Where Do These Things Go?
Though the procedure for installing different kinds of expansion cards is largely identical, we need to make sure the cards are going in the
right slots. Unless you are using some pretty dated equipment, your graphics card will have a Peripheral Component Interconnect Express (PCI-E) connection, as will your motherboard. The process is almost identical if you are using the older AGP (Accelerated Graphics Port) interface, though.
On our ASUS P5E-VM DO motherboard, the PCI-E slot is in the yellow rectangle as pictured. Note that one picture is of the empty motherboard from earlier on, and the other shows the graphics card already installed. Refer to your motherboard manual to identify the correct slot, or slots. A motherboard able to run multiple graphics cards may have several PCI-E slots that seem identical, but offer different bandwidths. Its manual will tell you which to use.
Some cards will use smaller PCI-E slots (blue rectangle) than the graphics card (graphics cards send a lot of data back and forth to and from the motherboard so they need the big slots). Others will use PCI slots, which are slowly being replaced by PCI-E, but still going strong. Most current motherboards have a couple or few of each kind for a balance of future-proofing and backwards compatibility.
The Wi-Fi card we are adding to our PC uses a PCI slot. We could use either of the two on our motherboard. Using the one (in the red rectangle) further from the graphics card slot gives us more room to work, and more room for air to get to said card. Graphics cards can be pretty warm, though the nVidia GeForce 8400 GS from eVGA we’re using is on the modest side.
How Do They Go Where They Go?
Before you can insert the card, you have to remove the bracket next to the slot from the case. Our picture shows, from left to right in the yellow rectangle, the graphics card in its bracket, a slot with the bracket removed (for illustration only), and the removal of the bracket where we will put the Wi-Fi card. Just unscrew the bracket and slide the gold connectors at the bottom of the card downwards into the slot. Screw the card in using the screw that was, until recently, holding the bracket in place. Keep brackets, extra screws, cables, etc. in one of the boxes you will have stacks of lying around if you are building a PC. You never know when you will need one of these things for an upgrade or repair.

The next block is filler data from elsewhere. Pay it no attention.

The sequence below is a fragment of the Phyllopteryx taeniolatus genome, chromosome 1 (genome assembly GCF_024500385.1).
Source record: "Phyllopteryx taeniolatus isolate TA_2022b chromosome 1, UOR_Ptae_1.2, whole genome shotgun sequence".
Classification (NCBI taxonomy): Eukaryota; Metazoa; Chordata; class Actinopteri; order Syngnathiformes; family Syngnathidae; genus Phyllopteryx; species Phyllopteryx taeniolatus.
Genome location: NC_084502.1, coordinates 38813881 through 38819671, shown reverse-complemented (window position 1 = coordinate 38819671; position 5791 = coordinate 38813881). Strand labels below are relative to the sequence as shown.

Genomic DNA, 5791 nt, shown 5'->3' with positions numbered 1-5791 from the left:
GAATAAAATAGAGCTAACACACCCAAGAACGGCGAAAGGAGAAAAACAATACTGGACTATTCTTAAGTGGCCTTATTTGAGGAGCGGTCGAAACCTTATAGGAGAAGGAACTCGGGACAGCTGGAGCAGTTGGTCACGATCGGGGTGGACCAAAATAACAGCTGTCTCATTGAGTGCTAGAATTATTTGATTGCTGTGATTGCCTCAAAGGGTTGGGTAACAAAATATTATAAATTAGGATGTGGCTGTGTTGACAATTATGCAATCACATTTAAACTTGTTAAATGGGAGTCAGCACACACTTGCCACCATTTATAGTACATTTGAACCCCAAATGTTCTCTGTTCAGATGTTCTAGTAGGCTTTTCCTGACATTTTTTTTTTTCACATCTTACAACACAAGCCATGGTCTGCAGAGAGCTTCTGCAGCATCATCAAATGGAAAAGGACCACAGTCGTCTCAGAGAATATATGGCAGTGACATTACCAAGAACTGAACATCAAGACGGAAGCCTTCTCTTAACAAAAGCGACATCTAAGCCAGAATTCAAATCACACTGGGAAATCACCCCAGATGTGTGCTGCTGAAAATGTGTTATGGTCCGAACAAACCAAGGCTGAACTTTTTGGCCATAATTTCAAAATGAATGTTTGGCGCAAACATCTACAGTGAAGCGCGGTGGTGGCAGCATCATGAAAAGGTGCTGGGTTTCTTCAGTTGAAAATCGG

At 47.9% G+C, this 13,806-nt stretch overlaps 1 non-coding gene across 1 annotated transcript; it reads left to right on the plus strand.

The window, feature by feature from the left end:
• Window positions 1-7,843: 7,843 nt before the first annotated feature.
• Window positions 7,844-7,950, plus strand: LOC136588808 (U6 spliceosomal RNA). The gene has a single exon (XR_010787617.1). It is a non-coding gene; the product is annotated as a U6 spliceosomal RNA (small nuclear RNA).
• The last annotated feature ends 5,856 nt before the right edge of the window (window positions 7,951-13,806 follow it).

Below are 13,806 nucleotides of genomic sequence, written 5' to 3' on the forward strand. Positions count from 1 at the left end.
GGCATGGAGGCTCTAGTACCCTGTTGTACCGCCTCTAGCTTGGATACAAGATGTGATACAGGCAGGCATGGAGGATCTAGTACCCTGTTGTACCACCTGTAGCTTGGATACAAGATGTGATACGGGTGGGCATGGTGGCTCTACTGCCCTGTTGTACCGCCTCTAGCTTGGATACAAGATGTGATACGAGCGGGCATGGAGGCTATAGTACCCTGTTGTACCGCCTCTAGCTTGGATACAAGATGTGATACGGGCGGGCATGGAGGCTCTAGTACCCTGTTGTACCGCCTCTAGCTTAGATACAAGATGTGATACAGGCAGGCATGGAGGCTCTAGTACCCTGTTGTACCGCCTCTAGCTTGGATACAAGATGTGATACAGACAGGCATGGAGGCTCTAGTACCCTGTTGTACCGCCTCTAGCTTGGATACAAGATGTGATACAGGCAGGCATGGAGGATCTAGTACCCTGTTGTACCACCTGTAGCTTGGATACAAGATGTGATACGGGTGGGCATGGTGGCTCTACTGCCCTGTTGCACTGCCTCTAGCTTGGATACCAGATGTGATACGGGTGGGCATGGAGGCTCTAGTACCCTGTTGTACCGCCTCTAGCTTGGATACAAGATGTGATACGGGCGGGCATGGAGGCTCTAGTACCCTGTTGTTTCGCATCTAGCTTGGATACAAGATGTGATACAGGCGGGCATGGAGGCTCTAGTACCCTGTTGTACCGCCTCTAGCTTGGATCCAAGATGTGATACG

There are only two differences between graphics card installation and installing any other expansion card. The close up picture of the PCI-E slot shows the retention clip in a yellow rectangle. Pull this out of the way (away from the card) while you insert the graphics card. This makes it easier and avoids problems when getting the card in; though in theory the angle of the little nub should allow the clip to slide out of the way and back into place by itself.
The other difference is that some more powerful graphics cards require more power than the motherboard can supply thorough the
slot, and these must be connected directly to the power supply with 6 or 8-pin connectors. Refer to the manual for your graphics card to determine if you need to and how to make extra power connections. Other cards might need other connections as well, such as hooking up audio inputs and outputs from the front of the case to a sound card. Like the rest of the wiring work encountered when building a PC, it is best to leave it for the end so that the cables aren’t getting in your way while you work. The good news is, we are just about to start wiring!
Look at How Far We’ve Gotten!
Take a look at the picture of the inside of the case. Starting from the graphics card we just put in and going clock wise, we have: the power supply; optical drive; hard drive; and memory. The motherboard is across the bottom, and the CPU along with its fan is hidden behind the graphics card.
We are going to install an extra fan in the case; if you have an extra fan to install, come to the next article with us. If you aren’t adding any fans, skip that article; because you are ready to connect your power supply to the other PC components.
This post is part of the series: Building a PC
We show you how to build PC, step by step, with pictures.
- Building a PC: Open Your Case and Get to Work!
- Building a PC: Time to Install the Motherboard
- Building a PC: Installing a Core 2 CPU
- Building a PC: How to Install a Power Supply Unit
- Building a PC: Installing Memory
- Building a PC: Installing an Optical Device
- Building a PC: Installing a Hard Drive
- Building a PC: Installing Graphics and Other Expansion Cards
- Building a PC: Installing Fans
- Building a PC: Power Connections for the Motherboard and Fans
- Building a PC: Connecting the Hard Disk and Burner
- Building a PC: Connecting the Case’s Switches and Audio
- Building a PC: Connecting the Case’s Front Panel Ports – USB, Firewire, and eSATA
- Building a PC: Closing the Case
- Building a PC: Connecting Peripherals